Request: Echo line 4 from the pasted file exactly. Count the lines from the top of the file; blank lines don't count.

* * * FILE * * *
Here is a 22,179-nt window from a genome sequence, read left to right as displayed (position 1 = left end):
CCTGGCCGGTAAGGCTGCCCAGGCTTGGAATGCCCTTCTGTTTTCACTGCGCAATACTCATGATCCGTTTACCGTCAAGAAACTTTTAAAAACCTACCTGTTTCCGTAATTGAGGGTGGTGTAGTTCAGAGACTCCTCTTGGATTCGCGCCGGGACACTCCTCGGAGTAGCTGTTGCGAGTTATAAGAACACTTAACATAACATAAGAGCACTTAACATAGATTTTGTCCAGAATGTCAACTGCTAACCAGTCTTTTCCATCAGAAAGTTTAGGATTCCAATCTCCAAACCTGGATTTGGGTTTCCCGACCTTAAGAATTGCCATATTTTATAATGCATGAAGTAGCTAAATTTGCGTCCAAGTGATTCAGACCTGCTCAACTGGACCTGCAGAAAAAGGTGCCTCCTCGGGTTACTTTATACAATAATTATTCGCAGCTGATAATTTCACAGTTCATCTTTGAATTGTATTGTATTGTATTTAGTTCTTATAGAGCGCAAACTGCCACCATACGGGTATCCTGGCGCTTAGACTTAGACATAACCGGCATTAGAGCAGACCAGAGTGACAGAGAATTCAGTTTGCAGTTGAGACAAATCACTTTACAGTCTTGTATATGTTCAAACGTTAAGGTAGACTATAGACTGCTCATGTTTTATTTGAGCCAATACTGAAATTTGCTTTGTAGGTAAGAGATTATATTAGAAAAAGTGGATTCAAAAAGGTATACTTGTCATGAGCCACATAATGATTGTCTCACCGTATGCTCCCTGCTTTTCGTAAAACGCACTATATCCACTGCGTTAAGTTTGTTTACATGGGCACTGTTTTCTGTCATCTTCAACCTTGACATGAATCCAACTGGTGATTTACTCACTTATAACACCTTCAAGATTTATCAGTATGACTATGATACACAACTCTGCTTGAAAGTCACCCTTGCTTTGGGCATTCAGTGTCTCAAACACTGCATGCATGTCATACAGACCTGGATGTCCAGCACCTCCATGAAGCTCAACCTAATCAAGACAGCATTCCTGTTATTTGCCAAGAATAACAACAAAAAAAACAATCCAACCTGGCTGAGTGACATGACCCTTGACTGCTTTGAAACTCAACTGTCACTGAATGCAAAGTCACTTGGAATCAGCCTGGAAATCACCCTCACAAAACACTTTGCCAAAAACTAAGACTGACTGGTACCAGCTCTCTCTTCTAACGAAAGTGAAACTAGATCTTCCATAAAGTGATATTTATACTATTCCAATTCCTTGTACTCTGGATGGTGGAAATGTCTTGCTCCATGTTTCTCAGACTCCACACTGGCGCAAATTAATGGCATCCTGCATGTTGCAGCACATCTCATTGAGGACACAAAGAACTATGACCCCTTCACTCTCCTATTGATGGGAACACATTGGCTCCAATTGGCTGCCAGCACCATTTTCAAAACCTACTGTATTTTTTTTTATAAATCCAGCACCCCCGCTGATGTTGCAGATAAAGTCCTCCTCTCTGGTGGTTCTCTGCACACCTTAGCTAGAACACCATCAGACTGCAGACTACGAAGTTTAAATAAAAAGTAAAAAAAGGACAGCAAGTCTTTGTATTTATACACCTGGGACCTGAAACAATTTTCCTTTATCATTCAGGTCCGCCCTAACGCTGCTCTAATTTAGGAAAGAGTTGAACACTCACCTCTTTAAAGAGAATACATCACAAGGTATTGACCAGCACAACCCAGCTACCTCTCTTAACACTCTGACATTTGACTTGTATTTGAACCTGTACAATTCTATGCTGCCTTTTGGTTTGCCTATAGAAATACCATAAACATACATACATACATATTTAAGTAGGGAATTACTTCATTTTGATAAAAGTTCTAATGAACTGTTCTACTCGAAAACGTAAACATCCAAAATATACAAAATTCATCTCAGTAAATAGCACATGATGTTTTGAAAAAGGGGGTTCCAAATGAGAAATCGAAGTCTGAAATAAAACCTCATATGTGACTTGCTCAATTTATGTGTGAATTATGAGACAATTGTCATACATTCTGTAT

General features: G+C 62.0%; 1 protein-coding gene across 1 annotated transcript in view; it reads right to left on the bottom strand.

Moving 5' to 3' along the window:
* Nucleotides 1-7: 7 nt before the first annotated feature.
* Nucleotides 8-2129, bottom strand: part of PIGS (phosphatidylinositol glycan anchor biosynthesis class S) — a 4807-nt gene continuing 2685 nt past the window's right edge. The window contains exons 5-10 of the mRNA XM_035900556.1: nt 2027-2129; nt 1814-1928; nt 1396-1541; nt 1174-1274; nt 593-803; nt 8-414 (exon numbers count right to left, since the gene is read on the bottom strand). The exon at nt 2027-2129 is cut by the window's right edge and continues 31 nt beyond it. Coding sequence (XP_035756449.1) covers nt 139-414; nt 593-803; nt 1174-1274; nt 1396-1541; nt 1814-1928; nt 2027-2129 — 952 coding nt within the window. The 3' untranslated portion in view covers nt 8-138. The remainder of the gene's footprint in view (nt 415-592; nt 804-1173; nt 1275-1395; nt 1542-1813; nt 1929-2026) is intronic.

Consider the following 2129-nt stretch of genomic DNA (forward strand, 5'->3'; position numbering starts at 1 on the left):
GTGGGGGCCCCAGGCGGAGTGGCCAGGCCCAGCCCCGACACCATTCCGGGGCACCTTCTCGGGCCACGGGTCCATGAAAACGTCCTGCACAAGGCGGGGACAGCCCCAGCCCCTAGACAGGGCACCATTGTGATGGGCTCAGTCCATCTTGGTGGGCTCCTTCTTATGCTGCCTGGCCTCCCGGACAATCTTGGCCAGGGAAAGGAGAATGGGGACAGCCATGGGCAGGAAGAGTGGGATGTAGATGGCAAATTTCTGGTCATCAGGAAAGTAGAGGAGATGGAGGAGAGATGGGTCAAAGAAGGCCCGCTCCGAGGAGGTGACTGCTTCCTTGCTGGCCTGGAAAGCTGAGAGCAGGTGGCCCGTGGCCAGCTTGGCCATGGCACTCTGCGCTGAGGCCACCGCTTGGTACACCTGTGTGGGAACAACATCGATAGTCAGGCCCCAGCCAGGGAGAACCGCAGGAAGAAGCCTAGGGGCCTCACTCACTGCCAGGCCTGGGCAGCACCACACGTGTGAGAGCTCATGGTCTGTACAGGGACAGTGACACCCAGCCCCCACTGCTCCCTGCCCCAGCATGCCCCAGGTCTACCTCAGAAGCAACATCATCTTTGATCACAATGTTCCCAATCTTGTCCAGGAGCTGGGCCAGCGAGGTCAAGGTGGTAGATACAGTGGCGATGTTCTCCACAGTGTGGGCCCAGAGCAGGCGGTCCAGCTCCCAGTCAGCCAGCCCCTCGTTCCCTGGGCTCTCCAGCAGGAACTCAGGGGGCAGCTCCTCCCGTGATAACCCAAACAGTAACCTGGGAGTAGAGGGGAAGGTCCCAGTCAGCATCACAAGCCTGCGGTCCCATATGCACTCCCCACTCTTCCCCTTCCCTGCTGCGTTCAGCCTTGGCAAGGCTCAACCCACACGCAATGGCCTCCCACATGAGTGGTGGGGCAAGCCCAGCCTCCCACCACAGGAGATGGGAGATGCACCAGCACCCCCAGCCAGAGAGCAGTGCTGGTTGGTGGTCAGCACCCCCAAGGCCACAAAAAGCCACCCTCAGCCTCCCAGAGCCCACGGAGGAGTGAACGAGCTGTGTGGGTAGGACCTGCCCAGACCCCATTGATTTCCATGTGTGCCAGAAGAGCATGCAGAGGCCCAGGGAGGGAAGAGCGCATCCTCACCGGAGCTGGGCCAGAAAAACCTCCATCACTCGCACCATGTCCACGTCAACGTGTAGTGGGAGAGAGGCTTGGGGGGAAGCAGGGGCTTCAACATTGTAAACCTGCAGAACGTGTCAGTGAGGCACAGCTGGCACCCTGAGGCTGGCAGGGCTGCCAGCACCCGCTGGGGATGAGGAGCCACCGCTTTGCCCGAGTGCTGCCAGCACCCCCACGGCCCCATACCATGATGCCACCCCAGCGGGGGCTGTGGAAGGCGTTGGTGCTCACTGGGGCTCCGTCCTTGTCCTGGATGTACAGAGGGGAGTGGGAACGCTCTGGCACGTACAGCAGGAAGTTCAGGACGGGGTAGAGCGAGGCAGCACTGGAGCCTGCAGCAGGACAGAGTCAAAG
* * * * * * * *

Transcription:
Moving 5' to 3' along the window: